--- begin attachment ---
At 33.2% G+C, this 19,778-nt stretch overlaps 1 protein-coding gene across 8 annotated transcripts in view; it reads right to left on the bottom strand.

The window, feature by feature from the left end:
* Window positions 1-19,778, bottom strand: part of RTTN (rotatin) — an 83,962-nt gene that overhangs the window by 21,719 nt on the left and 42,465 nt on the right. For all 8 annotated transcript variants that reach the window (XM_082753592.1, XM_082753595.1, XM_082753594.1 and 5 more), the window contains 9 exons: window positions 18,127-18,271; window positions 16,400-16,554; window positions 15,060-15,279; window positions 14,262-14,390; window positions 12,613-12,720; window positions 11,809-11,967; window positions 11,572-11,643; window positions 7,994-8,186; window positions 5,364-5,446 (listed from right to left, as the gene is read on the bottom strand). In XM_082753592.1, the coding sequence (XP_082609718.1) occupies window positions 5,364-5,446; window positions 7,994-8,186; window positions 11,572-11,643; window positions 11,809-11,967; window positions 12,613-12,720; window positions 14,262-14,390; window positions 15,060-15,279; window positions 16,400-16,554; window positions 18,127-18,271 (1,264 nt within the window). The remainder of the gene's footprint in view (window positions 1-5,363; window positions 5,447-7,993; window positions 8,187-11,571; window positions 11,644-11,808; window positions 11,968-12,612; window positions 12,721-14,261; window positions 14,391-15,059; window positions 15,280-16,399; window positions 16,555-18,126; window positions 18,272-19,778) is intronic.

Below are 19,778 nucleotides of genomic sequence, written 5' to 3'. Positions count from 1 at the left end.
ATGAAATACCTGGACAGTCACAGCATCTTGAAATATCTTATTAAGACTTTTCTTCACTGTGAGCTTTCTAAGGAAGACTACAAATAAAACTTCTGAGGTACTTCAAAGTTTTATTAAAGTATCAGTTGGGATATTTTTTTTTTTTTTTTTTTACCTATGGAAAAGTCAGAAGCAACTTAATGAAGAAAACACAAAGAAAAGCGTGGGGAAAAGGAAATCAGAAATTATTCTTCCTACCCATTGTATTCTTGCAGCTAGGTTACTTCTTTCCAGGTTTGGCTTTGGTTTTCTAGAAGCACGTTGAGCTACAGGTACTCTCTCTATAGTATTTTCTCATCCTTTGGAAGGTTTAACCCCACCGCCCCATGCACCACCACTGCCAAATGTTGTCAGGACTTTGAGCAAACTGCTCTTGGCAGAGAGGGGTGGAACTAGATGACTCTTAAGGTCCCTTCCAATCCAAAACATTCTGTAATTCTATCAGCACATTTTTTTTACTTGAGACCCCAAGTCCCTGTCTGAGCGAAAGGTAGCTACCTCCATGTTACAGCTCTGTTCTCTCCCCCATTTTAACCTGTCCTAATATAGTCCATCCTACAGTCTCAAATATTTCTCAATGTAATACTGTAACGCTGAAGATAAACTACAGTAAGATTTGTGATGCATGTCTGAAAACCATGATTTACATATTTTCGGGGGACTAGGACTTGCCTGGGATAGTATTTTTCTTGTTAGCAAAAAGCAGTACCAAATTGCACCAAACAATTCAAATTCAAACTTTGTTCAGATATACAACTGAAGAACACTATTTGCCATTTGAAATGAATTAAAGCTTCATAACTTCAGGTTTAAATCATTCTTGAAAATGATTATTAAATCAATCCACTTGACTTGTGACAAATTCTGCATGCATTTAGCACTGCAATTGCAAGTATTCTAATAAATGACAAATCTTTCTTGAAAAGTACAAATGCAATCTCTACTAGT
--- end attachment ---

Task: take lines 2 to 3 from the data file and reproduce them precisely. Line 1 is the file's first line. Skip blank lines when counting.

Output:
The window, feature by feature from the left end:
* Window positions 1-19,778, bottom strand: part of RTTN (rotatin) — an 83,962-nt gene that overhangs the window by 21,719 nt on the left and 42,465 nt on the right. For all 8 annotated transcript variants that reach the window (XM_082753592.1, XM_082753595.1, XM_082753594.1 and 5 more), the window contains 9 exons: window positions 18,127-18,271; window positions 16,400-16,554; window positions 15,060-15,279; window positions 14,262-14,390; window positions 12,613-12,720; window positions 11,809-11,967; window positions 11,572-11,643; window positions 7,994-8,186; window positions 5,364-5,446 (listed from right to left, as the gene is read on the bottom strand). In XM_082753592.1, the coding sequence (XP_082609718.1) occupies window positions 5,364-5,446; window positions 7,994-8,186; window positions 11,572-11,643; window positions 11,809-11,967; window positions 12,613-12,720; window positions 14,262-14,390; window positions 15,060-15,279; window positions 16,400-16,554; window positions 18,127-18,271 (1,264 nt within the window). The remainder of the gene's footprint in view (window positions 1-5,363; window positions 5,447-7,993; window positions 8,187-11,571; window positions 11,644-11,808; window positions 11,968-12,612; window positions 12,721-14,261; window positions 14,391-15,059; window positions 15,280-16,399; window positions 16,555-18,126; window positions 18,272-19,778) is intronic.